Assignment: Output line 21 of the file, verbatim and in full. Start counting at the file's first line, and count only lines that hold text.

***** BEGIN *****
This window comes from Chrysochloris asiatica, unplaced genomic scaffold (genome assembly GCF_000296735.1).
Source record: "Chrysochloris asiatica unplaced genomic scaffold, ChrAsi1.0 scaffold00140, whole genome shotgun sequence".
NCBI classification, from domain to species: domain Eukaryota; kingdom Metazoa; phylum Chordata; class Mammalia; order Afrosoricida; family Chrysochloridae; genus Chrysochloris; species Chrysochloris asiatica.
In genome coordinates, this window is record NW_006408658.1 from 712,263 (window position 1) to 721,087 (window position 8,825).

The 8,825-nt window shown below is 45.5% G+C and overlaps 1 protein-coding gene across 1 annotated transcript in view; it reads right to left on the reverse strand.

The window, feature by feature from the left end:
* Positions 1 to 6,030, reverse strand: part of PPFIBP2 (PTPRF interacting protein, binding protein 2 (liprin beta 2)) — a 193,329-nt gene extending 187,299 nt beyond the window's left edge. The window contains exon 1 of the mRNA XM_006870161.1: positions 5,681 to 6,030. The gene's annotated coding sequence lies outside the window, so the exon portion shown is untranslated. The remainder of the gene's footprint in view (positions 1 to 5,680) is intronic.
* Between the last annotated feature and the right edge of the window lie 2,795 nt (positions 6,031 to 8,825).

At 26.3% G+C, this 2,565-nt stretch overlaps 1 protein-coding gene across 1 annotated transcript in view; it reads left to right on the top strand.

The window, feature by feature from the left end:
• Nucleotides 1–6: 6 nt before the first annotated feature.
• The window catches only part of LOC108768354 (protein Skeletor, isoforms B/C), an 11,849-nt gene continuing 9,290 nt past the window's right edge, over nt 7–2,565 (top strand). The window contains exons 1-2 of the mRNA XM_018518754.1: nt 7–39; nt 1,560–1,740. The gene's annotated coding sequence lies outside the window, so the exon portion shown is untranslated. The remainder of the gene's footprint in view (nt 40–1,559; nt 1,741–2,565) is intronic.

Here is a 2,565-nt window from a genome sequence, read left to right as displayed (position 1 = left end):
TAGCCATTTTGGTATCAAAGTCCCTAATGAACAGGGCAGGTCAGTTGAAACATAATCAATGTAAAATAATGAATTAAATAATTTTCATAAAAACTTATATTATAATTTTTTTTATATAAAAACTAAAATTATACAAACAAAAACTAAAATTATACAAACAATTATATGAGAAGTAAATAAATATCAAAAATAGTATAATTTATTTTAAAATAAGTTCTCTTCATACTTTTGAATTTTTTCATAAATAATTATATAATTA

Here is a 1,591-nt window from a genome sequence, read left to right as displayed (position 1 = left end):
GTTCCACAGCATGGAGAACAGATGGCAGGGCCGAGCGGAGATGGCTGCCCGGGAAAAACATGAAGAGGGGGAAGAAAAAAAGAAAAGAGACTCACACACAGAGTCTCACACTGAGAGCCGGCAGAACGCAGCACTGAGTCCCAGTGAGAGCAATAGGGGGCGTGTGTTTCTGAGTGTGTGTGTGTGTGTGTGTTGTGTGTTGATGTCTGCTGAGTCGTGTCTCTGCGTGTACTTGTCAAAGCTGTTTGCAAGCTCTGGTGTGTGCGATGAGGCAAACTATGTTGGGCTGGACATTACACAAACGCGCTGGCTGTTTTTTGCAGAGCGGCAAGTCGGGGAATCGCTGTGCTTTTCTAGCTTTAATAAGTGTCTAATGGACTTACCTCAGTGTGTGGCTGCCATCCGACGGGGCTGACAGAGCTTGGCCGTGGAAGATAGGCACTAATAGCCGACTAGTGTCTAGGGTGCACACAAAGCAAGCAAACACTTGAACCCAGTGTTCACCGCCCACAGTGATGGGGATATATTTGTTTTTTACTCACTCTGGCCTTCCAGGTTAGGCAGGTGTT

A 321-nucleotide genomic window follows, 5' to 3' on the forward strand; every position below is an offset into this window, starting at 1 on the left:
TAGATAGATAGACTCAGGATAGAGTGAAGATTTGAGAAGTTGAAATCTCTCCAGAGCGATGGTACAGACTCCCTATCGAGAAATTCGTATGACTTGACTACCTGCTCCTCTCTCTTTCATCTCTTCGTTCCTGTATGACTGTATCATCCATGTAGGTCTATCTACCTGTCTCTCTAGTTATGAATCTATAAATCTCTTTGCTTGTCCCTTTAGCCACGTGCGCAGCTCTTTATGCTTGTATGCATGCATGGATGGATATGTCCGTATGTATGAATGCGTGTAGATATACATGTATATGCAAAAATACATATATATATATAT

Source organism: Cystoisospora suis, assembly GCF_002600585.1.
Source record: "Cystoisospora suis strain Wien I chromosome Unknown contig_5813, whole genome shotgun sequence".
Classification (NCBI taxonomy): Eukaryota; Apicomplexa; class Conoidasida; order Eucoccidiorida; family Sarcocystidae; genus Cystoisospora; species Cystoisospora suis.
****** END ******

Classification (NCBI taxonomy): Eukaryota; Apicomplexa; class Conoidasida; order Eucoccidiorida; family Sarcocystidae; genus Cystoisospora; species Cystoisospora suis.